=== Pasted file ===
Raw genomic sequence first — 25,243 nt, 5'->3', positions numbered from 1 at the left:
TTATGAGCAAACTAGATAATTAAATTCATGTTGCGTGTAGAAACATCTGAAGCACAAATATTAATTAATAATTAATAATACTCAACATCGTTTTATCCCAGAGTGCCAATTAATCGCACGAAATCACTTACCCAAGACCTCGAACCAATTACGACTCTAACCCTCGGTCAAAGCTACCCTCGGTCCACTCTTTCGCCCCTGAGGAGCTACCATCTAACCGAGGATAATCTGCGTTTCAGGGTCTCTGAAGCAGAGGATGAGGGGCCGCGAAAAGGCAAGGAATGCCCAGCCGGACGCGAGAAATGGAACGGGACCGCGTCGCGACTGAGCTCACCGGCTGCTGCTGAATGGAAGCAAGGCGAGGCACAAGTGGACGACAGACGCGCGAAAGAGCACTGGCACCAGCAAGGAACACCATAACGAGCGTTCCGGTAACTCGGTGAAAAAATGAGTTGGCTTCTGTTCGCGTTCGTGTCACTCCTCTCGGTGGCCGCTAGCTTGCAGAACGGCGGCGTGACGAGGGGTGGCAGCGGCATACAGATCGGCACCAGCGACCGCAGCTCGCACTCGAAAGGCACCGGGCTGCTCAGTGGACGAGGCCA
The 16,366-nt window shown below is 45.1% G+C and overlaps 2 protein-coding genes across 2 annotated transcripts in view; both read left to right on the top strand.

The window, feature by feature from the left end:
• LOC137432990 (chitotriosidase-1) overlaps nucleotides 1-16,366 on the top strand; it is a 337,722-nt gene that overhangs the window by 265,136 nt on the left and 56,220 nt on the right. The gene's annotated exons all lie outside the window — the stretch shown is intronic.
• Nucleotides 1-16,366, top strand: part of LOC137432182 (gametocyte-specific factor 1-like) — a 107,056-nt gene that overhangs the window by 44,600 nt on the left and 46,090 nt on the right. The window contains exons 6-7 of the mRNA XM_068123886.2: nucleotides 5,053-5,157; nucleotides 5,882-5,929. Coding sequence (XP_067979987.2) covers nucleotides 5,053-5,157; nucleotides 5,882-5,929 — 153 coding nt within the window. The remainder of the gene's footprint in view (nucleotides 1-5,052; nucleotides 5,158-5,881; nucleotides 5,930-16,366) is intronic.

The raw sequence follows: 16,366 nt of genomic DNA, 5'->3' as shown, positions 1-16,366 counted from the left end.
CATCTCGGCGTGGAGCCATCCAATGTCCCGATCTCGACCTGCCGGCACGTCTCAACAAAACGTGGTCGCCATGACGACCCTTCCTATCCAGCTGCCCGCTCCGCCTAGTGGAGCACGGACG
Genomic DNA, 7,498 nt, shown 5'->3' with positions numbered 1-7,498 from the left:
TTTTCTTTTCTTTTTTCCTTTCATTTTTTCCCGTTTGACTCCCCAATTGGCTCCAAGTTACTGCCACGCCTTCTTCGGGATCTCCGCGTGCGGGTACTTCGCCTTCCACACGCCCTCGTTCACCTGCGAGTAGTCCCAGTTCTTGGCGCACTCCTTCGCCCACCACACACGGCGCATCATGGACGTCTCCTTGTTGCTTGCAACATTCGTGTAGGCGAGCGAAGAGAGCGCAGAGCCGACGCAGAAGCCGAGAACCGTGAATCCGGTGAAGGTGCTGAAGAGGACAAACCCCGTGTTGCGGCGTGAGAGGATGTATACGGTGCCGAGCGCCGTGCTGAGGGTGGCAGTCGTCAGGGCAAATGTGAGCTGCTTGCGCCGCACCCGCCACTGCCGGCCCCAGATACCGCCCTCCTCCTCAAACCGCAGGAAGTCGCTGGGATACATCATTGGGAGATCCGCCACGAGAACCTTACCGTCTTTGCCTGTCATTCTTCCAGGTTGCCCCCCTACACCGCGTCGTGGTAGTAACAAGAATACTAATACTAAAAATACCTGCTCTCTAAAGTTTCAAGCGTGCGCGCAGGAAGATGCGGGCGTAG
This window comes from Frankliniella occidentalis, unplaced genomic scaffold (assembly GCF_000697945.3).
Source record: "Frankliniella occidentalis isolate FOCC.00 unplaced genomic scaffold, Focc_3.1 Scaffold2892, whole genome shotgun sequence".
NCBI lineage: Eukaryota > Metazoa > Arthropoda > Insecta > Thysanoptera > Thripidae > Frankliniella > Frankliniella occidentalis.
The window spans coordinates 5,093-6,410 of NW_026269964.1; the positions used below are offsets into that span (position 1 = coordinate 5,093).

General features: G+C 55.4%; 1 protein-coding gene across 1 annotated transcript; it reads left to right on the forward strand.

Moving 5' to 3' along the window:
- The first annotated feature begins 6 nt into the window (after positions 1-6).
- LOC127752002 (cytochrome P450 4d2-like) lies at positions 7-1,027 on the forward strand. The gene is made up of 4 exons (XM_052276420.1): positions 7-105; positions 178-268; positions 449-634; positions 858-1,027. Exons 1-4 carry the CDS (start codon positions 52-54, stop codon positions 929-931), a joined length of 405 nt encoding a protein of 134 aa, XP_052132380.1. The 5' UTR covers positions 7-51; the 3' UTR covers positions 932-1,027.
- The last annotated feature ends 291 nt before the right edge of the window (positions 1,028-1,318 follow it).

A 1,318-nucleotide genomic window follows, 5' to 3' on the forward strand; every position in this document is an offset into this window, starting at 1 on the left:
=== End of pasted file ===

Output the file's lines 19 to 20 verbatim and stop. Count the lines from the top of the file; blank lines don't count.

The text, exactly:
- The last annotated feature ends 291 nt before the right edge of the window (positions 1,028-1,318 follow it).

A 1,318-nucleotide genomic window follows, 5' to 3' on the forward strand; every position in this document is an offset into this window, starting at 1 on the left: